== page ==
Pamilya Ordinaryo: Painting the Picture of Poverty Porn

by Ratziel San Juan

It is the grittiness of the actors seen through voyeuristic lenses, the edginess of characters’ exchanges and the thriftiness of the production design that invites us to stay.

Captive on our seats, we anticipate the film to reach its satisfying conclusion.

Touching one of the most exploited topics in the Filipino indie film scene, “Pamilya Ordinaryo” is a clear stand-out and competitive risk among this year’s roster of Cinemalaya films. With the bar set so high, the film is in great danger of being labeled “poverty porn.”

With its tolerance of the ongoing trend of romanticizing poverty in indie films, “Pamilya Ordinaryo” begs from its audiences the answer to the question of whether or not it offers solutions to the persistence of poverty in Philippine society.

Aries (Ronwaldo Martin) and Jane (Hasmine Kalip) are teenage parents who make a living by snatching cell phones. Only when their baby, Arjan, is stolen does their economic situation finally hit them. Everywhere they turn for help, people are either apathetic or opportunistic; each lead, a probable scam.

The tragedy is that their happy ending will never come, or at least, not from within themselves. This kind of story requires a deus-ex-machina – that benevolent tip which will finally lead the couple to baby Arjan, and give the audience that breath of relief.

Narrative-wise, however, this is cheating.

All they can do is to maintain their resolve to keep searching. Aries’s resolve waivers at one point–disheartened that baby Arjan might have a better future with his new parents, while Jane stands firm.

Still, no change can come from the protagonists to solve their conflict. All the odds are against them – the imbalanced economic ladder that prevents them from climbing out of poverty, the improbability of finding their baby, and even the narrative structure itself.

While Director Eduardo Roy Jr. deserves credit for helping the audience empathize with destitute members of our population, the root causes of poverty were never given much thought in his film.

It is commendable that the film lampshades poverty porn by showing how the poor are exploited by media for ratings. For nothing more than a free dinner, the couple is interviewed for a television episode, which portrays them as irresponsible, unworthy parents.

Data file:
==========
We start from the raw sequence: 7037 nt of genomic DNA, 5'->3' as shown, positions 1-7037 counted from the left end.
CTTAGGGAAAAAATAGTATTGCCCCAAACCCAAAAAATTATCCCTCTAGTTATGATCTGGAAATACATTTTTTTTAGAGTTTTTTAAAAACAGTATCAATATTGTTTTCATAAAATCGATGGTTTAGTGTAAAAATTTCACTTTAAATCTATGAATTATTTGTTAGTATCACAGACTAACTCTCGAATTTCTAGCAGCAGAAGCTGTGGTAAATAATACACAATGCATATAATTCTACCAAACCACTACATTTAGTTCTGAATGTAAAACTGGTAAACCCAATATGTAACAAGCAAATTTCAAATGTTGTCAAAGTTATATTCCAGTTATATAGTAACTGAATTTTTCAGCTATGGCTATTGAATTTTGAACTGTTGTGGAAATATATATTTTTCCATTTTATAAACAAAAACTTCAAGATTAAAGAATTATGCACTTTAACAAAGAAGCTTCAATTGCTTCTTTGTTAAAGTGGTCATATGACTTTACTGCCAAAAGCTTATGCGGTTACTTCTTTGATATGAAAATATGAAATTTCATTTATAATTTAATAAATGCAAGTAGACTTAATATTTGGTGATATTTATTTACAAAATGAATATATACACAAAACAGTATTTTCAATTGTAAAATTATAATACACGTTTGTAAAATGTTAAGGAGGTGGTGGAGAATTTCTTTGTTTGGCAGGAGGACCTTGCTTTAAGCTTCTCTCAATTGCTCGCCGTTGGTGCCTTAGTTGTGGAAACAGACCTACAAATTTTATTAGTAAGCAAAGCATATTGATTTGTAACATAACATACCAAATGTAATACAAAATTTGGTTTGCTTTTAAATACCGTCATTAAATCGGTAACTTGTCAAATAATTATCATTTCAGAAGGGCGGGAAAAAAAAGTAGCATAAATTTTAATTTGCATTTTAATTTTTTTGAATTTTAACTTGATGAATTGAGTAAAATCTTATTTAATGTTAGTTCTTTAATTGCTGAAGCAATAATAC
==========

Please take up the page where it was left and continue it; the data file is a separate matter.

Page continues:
Simultaneously, the film is, at times, guilty for being an acting and directing showcase instead of focusing on the delivery of its message.

The audience never receives that feeling of enlightenment. All eyes are glued to the screen for its entire duration, yet nothing really happens. The story is one disjointed, succession of events; neither plot nor character-driven.

We root for doomed protagonists who never really change.

In their increasingly desperate situation, Jane and Aries never degrade themselves any more than they’re already accustomed to. They continue stealing, selling themselves, and doing whatever it takes to survive. They are victims of a chronic societal crisis which they never learn to fight against.

All the evidence leads to a poverty porn verdict, which raises a few important questions: What is poverty porn, and why the stigma? What clear distinction exists between pornography, which sells pleasure, and film, which capitalizes on stories?

To not recognize this is to deny the very political economy of the film industry.

Creativity inevitably dies in the pursuit of profit. Genres gradually devolve until they all resemble one: exploitation.
It is depressing that while the digital revolution has paved the way for digital film festivals such as Cinemalaya and Cinema One Originals, the stories we are told are seldom life-changing.

Roy’s recurring CCTV visual motif intelligently serves to detach the audience from the characters, mirroring Aries and Jane’s isolation from the people around them. Particularly, they are neglected by government institutions which are supposed to help them. Everyone that conveniently offers a hand asks for something in return first.

Viewers are disturbed yet the film stirs them to act. They do not merely want to be voyeurs to the plight of the masses which was depicted so ruthlessly in the film.

Despite this, “Pamilya Ordinaryo” chooses to make no stand on the issue of poverty or its root causes.

Consequently, without the important dots connected, this causes the audience to react divisively instead of collectively; each member with a different interpretation and resolution.

Roy and other directors must realize the importance of content in their work.

Films will ultimately belong to the audience, a fact which filmmakers are aware of; thus, the political aspect can never be neglected and should be brainstormed and nitpicked as much as all the other elements of a film.

Once the credits roll, the tension melts, and the popcorn is digested, moviegoers leave the theaters without gaining much. The audience is not any more equipped to analyze societal ills, let alone eradicate them. More likely, they will exit the cinema pondering on the film for a minute before dismissing it as poverty porn.

This proves problematic. The audience are conditioned to ask for better without even knowing what they want as they are tasked with the heaviest responsibility of all: to break the cycle.

The time has lapsed for the audience to remain captive in their seats.

(Photo grabbed from IMDB website.)

Author: TNP

The Official Student Publication of the UP College of Mass Communication.